I also think a big part of it had to do with the examples in the book. Some of the examples included converting an int to a binary/hexadecimal string, writing a function that takes in strings of numbers written in scientific notation and returning a float. My personal favorite was one of the exercises from the first chapter:

Write a program to check a C program for rudimentary syntax errors like unbalanced parentheses, brackets and braces. Don’t forget about quotes, both single and double, escape sequences, and comments.

A full list of the exercises by chapter (as well as the solutions) can be found on the clc-wiki. If you actually want to try and solve them, don’t cheat and look at the solutions!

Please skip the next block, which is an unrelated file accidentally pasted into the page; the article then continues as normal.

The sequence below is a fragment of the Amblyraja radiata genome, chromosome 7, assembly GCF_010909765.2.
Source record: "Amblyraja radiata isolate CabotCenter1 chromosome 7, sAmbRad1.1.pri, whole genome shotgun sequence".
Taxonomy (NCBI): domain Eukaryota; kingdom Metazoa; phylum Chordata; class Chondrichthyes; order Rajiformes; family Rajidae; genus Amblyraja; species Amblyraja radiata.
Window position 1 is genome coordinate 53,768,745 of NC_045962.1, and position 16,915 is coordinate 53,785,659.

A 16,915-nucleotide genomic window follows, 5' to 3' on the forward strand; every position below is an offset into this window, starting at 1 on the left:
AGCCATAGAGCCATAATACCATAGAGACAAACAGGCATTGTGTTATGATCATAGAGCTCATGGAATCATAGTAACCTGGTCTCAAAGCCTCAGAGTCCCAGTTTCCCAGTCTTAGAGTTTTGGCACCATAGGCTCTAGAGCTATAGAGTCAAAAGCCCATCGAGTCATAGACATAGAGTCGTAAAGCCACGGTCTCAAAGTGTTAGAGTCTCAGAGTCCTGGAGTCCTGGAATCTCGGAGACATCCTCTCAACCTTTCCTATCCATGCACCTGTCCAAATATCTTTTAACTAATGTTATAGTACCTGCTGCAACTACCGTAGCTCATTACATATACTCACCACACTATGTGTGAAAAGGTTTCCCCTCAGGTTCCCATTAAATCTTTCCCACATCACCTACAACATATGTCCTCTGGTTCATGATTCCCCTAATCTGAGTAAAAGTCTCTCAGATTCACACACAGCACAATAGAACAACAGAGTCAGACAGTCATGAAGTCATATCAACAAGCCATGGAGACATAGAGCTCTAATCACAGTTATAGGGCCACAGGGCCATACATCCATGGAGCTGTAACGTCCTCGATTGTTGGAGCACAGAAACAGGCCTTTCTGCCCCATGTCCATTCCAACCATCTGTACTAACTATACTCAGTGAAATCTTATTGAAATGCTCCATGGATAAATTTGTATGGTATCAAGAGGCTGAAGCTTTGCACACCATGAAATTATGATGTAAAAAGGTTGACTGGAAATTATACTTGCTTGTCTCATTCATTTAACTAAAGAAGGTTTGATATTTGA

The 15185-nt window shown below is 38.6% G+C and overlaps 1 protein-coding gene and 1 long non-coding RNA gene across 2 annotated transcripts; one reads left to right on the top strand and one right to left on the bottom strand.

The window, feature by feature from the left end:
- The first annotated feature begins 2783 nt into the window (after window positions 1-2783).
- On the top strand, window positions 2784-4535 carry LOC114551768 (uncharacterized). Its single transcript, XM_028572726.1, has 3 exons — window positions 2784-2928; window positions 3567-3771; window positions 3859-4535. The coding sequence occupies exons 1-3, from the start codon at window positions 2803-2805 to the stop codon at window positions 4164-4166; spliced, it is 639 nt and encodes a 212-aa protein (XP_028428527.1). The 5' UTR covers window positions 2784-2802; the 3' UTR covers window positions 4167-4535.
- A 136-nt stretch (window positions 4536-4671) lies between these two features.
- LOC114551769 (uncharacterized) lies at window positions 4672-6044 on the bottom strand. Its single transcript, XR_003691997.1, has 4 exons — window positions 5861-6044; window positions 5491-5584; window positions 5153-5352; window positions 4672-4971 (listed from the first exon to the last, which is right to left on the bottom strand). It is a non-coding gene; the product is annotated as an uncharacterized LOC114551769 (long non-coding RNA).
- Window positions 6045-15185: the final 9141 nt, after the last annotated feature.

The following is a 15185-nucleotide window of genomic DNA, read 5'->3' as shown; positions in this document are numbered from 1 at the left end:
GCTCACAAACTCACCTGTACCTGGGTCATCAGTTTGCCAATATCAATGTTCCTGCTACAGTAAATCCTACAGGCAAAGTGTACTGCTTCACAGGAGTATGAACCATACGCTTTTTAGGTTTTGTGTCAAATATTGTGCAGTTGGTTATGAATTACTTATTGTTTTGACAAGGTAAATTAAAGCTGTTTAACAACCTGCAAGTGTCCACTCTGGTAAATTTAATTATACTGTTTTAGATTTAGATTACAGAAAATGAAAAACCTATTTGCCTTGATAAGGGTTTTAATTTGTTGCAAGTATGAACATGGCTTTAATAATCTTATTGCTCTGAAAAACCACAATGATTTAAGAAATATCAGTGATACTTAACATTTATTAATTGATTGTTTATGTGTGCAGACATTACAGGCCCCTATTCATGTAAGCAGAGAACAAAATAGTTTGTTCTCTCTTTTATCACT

Dive Deep

Now back to the book that inspired me to write this post. Expert C Programming covered some of the less well-defined parts of C.


It had a chapter just on C declarations and how to read them. If you spend any amount of time programming C at all, you’ve more than likely come to realize that sometimes determining what a variable is defined as is quite a difficulty.

The book has a short set of rules to follow to decipher a declaration yourself. It also provides a small little program that will do the deciphering for you. If you put in a declaration, it will output the English equivalent.

One of the best resources out there appears to be this online C declaration to English parser that will do the work for you. However, if you want to be able to do this without relying on a website, definitely check out this guide.